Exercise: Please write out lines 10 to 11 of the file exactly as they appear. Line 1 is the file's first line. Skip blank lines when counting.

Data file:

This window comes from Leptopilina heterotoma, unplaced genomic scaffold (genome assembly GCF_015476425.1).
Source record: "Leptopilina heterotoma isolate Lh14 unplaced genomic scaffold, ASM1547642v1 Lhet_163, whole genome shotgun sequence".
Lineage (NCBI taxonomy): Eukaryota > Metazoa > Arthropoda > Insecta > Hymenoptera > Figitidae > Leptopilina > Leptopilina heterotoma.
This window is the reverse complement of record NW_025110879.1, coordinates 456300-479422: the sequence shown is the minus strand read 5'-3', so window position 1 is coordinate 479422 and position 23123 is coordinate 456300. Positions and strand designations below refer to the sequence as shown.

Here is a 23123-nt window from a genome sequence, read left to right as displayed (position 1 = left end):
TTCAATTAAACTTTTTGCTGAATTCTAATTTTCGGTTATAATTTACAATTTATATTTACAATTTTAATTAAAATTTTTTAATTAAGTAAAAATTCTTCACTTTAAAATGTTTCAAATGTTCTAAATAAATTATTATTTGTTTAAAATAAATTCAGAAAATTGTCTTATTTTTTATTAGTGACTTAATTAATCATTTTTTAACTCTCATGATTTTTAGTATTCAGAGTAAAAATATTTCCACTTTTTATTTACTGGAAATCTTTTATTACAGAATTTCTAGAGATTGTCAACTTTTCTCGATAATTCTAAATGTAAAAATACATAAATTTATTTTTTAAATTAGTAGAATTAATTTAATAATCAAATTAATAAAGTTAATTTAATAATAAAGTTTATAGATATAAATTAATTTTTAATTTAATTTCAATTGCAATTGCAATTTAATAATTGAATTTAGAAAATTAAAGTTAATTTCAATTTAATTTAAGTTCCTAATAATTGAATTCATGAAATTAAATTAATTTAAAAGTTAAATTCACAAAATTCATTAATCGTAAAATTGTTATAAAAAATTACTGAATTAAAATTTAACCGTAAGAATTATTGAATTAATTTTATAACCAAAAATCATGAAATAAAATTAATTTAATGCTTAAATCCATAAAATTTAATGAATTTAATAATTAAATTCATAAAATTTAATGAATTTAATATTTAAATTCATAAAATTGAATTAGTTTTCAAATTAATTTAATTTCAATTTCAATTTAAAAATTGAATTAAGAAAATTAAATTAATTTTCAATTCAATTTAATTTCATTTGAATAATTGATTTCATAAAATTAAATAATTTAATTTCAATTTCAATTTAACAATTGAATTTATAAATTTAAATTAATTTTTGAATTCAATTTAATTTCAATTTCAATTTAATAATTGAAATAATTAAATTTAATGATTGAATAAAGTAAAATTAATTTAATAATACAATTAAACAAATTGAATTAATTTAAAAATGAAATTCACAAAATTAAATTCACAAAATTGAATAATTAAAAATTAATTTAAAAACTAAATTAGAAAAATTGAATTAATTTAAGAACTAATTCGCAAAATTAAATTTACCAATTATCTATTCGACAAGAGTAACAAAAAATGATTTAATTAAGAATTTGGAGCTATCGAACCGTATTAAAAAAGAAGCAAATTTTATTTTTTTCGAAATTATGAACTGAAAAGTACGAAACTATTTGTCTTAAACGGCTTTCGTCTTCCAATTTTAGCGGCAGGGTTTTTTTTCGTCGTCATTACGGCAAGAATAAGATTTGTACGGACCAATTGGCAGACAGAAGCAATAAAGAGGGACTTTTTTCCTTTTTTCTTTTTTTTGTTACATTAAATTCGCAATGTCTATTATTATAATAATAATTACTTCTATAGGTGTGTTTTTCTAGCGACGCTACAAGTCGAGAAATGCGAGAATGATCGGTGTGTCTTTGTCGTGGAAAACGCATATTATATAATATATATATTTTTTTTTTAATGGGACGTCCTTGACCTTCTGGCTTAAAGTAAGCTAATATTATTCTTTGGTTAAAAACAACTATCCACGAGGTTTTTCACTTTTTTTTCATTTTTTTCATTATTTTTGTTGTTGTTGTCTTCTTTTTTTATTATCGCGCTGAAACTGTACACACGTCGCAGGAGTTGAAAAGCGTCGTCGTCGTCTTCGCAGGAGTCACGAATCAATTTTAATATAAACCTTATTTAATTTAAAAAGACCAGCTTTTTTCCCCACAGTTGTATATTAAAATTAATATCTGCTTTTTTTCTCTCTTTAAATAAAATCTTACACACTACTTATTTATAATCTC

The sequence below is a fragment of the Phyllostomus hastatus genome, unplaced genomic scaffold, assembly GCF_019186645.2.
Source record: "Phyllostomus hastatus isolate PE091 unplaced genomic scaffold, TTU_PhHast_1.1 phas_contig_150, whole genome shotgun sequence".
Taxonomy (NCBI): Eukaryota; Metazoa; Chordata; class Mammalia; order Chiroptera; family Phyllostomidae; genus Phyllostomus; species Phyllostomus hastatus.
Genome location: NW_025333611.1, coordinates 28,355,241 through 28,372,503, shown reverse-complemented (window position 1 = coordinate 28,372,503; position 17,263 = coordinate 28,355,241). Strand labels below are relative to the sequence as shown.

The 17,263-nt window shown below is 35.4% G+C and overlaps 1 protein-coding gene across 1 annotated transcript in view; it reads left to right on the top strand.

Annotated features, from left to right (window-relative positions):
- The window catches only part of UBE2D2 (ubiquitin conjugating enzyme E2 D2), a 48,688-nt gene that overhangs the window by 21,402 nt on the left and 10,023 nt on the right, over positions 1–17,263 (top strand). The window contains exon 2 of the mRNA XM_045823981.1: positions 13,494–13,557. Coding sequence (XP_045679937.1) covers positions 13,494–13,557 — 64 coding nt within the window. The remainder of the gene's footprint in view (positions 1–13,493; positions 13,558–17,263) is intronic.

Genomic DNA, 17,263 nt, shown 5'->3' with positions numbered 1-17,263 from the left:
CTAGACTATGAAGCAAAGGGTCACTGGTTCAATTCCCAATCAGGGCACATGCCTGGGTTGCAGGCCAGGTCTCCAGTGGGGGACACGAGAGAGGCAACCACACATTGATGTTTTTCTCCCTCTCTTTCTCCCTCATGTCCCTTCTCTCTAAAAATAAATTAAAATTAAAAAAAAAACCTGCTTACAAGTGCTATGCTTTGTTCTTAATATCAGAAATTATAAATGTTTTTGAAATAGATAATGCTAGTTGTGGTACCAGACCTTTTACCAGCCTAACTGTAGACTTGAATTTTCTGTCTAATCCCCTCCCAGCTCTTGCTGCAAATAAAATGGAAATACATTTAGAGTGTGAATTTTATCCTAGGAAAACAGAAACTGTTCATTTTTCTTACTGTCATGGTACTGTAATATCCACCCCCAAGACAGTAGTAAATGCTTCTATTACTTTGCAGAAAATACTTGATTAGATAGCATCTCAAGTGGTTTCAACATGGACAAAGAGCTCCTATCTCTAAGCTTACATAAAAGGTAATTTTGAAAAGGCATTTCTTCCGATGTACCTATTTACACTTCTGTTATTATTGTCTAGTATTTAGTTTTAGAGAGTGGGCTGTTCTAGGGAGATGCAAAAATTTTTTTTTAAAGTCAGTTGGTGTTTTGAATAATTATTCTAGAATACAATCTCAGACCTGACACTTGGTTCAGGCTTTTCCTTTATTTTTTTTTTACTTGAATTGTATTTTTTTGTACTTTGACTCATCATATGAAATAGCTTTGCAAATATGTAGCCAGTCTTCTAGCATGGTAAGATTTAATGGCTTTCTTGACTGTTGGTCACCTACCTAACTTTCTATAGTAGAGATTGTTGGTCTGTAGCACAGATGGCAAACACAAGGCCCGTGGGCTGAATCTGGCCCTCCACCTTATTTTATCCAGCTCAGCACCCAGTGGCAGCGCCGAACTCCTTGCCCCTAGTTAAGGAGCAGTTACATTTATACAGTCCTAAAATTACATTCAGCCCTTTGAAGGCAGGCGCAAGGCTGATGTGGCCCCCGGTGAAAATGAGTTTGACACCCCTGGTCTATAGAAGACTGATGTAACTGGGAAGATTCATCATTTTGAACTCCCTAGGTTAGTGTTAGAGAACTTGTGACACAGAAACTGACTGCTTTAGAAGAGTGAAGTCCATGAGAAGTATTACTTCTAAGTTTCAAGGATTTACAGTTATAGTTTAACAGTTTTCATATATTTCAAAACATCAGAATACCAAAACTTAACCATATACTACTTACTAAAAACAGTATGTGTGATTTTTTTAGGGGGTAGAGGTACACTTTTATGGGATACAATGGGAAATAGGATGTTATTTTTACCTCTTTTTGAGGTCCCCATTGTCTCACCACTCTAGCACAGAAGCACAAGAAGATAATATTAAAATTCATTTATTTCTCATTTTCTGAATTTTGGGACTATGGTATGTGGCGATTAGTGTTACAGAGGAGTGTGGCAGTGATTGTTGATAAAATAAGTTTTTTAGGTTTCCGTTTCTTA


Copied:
Genome location: NW_025333611.1, coordinates 28,355,241 through 28,372,503, shown reverse-complemented (window position 1 = coordinate 28,372,503; position 17,263 = coordinate 28,355,241). Strand labels below are relative to the sequence as shown.

The 17,263-nt window shown below is 35.4% G+C and overlaps 1 protein-coding gene across 1 annotated transcript in view; it reads left to right on the top strand.